The agency must articulate a "rational connection between the facts found and the choice made." Burlington Truck Lines v. United States, 371 U.S. 156, 168 (83 S.Ct. 239, 246, 9 L.Ed.2d 207) (1962). While we may not supply a reasoned basis for the agency's action that the agency itself has not given, SEC v. Chenery Corp., 332 U.S. 194, 196 (67 S.Ct. 1575, 1577, 91 L.Ed. 1995) (1947), we will uphold a decision of less than ideal clarity if the agency's path may reasonably be discerned. Colorado Interstate Gas Co. v. FPC, 324 U.S. 581, 595 (65 S.Ct. 829, 836, 89 L.Ed. 1206) (1945).


Bowman Transportation, Inc., supra, 419 U.S. at 285-86, 95 S.Ct. at 441-42.



The first question for the court in the present case is to determine whether the Commission gave a "reasoned basis" for its action in approving F.R.&T.'s application. In making this determination we are not required to accept appellate counsel's post hoc rationalizations for agency action. Burlington Truck Lines, Inc. v. United States, 371 U.S. 156, 168, 83 S.Ct. 239, 246, 9 L.Ed.2d 207 (1962). There must be in the decision itself some "analysis ... to justify the choice made" and some "indication of the basis on which the Commission exercised its expert discretion." Id. at 167, 83 S.Ct. at 245. See also Argo-Collier Truck Lines Corp. v. United States, 611 F.2d 149, 152-53 (6th Cir. 1979); ASG Industries, Inc. v. United States, 548 F.2d 147, 154-55 (6th Cir. 1977).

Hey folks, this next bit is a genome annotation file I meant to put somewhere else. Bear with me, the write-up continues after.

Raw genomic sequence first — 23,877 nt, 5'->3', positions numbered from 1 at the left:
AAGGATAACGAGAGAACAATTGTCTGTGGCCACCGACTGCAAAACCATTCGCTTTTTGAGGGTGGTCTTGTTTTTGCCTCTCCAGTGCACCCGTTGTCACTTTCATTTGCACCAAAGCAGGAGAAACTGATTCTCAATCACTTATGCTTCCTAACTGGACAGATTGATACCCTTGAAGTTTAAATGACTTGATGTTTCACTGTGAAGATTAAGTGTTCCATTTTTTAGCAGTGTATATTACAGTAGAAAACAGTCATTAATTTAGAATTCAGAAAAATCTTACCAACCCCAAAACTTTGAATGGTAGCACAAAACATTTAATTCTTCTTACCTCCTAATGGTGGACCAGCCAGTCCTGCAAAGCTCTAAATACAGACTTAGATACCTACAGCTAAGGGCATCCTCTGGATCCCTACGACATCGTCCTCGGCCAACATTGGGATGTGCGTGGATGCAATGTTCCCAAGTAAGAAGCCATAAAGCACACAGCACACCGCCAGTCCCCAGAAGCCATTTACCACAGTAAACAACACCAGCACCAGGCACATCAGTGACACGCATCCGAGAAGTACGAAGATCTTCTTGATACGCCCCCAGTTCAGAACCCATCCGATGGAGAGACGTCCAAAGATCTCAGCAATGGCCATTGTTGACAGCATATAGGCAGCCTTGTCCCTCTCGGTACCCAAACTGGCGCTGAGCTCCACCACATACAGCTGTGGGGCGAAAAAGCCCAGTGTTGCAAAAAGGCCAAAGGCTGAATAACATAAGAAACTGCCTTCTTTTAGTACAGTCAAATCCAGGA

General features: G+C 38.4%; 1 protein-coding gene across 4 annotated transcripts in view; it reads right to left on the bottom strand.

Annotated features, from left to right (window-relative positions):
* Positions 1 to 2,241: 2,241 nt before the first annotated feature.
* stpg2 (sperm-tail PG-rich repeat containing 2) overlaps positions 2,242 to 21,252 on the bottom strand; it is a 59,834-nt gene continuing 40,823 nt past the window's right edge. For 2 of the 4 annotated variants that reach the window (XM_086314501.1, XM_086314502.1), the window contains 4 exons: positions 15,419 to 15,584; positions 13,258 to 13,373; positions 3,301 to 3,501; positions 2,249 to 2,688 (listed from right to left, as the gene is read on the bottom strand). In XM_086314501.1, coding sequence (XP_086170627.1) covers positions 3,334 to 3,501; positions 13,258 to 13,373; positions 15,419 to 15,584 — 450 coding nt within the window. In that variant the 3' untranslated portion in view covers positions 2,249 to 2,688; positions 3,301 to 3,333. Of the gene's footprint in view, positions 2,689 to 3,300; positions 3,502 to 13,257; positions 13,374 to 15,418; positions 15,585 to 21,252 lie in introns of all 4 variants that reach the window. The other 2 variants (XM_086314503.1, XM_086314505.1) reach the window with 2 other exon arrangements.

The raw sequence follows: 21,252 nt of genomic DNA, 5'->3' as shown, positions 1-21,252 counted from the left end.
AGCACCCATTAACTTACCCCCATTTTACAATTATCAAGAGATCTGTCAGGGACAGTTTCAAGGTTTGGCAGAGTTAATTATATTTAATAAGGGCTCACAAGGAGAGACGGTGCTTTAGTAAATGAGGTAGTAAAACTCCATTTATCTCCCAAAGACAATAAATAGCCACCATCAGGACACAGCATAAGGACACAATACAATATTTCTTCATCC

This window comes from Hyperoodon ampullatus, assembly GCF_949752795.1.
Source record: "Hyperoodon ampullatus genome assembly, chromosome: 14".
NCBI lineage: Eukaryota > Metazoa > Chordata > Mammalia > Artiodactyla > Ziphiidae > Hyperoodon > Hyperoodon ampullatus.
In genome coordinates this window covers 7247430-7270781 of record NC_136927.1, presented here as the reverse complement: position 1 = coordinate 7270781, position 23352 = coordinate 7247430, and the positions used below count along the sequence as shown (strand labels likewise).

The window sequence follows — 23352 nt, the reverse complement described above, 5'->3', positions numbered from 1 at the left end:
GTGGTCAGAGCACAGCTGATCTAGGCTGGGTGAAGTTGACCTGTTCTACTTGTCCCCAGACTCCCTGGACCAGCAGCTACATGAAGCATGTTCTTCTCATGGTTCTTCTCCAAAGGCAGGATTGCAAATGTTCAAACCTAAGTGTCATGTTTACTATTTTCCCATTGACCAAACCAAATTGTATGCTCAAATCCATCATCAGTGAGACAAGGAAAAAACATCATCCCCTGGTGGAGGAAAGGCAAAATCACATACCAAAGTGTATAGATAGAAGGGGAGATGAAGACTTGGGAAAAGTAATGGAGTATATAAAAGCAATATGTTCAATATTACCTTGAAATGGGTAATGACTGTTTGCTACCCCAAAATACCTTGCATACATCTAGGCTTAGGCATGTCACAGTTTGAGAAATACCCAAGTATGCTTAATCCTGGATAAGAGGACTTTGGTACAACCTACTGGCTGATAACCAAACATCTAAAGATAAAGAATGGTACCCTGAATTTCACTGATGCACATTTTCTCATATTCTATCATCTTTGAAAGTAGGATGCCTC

The decision of the Commission deals with the public need requirement of § 10922 by summarizing the contents of the 20 shipper support certificates which F.R.&T. filed with its application. The Commission adopted the groupings of these certificates suggested by F.R.&T. From this fact Coastal argues that the Commission failed to examine the support certificates carefully and based its conclusion of need on F.R.&T.'s recapitulation of them. The decision itself fails to support this claim. The language from the Commission's decision quoted earlier in this opinion discloses a familiarity with the nature of the commodities involved in the supporting shippers' transportation needs, their shipping patterns and the reasons for their dissatisfaction with presently available carriers. We find that the "agency's path may reasonably be discerned." Bowman Transportation, Inc., supra, 419 U.S. at 286, 95 S.Ct. at 442. The finding that need exists for the authority sought by F.R.&T. is not arbitrary or capricious, since a reasoned basis for the finding is disclosed in the decision itself.


We also conclude that there is substantial evidence in the record which supports the finding of need. In the aggregate the supporting shippers constitute a cross section of American industry. While these shippers by no means guaranteed F.R.&T. a steady flow of business throughout the United States, taken together, their certifications established the existence of a substantial demand for service not then being provided by any single carrier. The supporting certifications are not as specific in some respects as might be desired, but they do contain evidence of dissatisfaction with nationwide service by several shippers whose operations are national in scope. Nor has Coastal shown that it would be significantly harmed by the grant of authority. "The weighing of the evidence and the drawing of inferences and conclusions from it are the function of the ICC alone ...." Bloomer Shippers Ass'n v. I.C.C., 679 F.2d 668, 672 (7th Cir. 1982). We cannot conclude that the finding of public need is unsupported by substantial evidence.